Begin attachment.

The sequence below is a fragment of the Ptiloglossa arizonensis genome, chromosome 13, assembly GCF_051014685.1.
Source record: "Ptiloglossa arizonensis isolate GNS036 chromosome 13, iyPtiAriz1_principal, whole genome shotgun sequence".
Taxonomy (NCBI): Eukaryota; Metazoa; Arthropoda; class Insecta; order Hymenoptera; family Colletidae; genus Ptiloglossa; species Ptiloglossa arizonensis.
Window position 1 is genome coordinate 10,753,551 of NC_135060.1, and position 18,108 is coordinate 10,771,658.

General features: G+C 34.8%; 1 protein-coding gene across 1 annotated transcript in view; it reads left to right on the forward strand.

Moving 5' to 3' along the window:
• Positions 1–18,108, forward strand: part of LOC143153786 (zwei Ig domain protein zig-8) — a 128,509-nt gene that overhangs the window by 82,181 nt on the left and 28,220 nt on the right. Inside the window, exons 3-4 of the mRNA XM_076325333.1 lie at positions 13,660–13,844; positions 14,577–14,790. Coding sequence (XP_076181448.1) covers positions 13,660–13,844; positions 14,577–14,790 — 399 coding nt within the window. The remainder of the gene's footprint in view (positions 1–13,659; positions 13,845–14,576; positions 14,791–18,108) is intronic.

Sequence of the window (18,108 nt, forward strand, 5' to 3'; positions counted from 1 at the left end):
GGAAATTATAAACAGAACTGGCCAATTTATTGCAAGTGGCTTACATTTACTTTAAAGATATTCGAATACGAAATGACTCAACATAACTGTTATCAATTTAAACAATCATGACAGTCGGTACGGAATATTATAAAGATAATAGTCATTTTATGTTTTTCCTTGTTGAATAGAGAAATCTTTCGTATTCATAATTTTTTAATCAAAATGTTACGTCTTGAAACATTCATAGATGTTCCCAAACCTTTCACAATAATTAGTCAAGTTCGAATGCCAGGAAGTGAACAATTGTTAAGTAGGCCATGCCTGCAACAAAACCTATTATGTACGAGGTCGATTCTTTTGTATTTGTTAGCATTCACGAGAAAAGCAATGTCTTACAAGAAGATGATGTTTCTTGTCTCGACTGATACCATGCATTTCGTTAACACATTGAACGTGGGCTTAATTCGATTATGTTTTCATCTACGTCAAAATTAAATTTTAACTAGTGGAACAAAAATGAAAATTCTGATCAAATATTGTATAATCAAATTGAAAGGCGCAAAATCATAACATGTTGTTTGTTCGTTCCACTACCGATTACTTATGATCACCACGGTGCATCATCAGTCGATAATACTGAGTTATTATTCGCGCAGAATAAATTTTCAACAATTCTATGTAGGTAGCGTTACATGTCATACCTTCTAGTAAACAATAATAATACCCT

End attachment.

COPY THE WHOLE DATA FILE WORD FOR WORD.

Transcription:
The sequence below is a fragment of the Ptiloglossa arizonensis genome, chromosome 13, assembly GCF_051014685.1.
Source record: "Ptiloglossa arizonensis isolate GNS036 chromosome 13, iyPtiAriz1_principal, whole genome shotgun sequence".
Taxonomy (NCBI): Eukaryota; Metazoa; Arthropoda; class Insecta; order Hymenoptera; family Colletidae; genus Ptiloglossa; species Ptiloglossa arizonensis.
Window position 1 is genome coordinate 10,753,551 of NC_135060.1, and position 18,108 is coordinate 10,771,658.

General features: G+C 34.8%; 1 protein-coding gene across 1 annotated transcript in view; it reads left to right on the forward strand.

Moving 5' to 3' along the window:
• Positions 1–18,108, forward strand: part of LOC143153786 (zwei Ig domain protein zig-8) — a 128,509-nt gene that overhangs the window by 82,181 nt on the left and 28,220 nt on the right. Inside the window, exons 3-4 of the mRNA XM_076325333.1 lie at positions 13,660–13,844; positions 14,577–14,790. Coding sequence (XP_076181448.1) covers positions 13,660–13,844; positions 14,577–14,790 — 399 coding nt within the window. The remainder of the gene's footprint in view (positions 1–13,659; positions 13,845–14,576; positions 14,791–18,108) is intronic.

Sequence of the window (18,108 nt, forward strand, 5' to 3'; positions counted from 1 at the left end):
GGAAATTATAAACAGAACTGGCCAATTTATTGCAAGTGGCTTACATTTACTTTAAAGATATTCGAATACGAAATGACTCAACATAACTGTTATCAATTTAAACAATCATGACAGTCGGTACGGAATATTATAAAGATAATAGTCATTTTATGTTTTTCCTTGTTGAATAGAGAAATCTTTCGTATTCATAATTTTTTAATCAAAATGTTACGTCTTGAAACATTCATAGATGTTCCCAAACCTTTCACAATAATTAGTCAAGTTCGAATGCCAGGAAGTGAACAATTGTTAAGTAGGCCATGCCTGCAACAAAACCTATTATGTACGAGGTCGATTCTTTTGTATTTGTTAGCATTCACGAGAAAAGCAATGTCTTACAAGAAGATGATGTTTCTTGTCTCGACTGATACCATGCATTTCGTTAACACATTGAACGTGGGCTTAATTCGATTATGTTTTCATCTACGTCAAAATTAAATTTTAACTAGTGGAACAAAAATGAAAATTCTGATCAAATATTGTATAATCAAATTGAAAGGCGCAAAATCATAACATGTTGTTTGTTCGTTCCACTACCGATTACTTATGATCACCACGGTGCATCATCAGTCGATAATACTGAGTTATTATTCGCGCAGAATAAATTTTCAACAATTCTATGTAGGTAGCGTTACATGTCATACCTTCTAGTAAACAATAATAATACCCT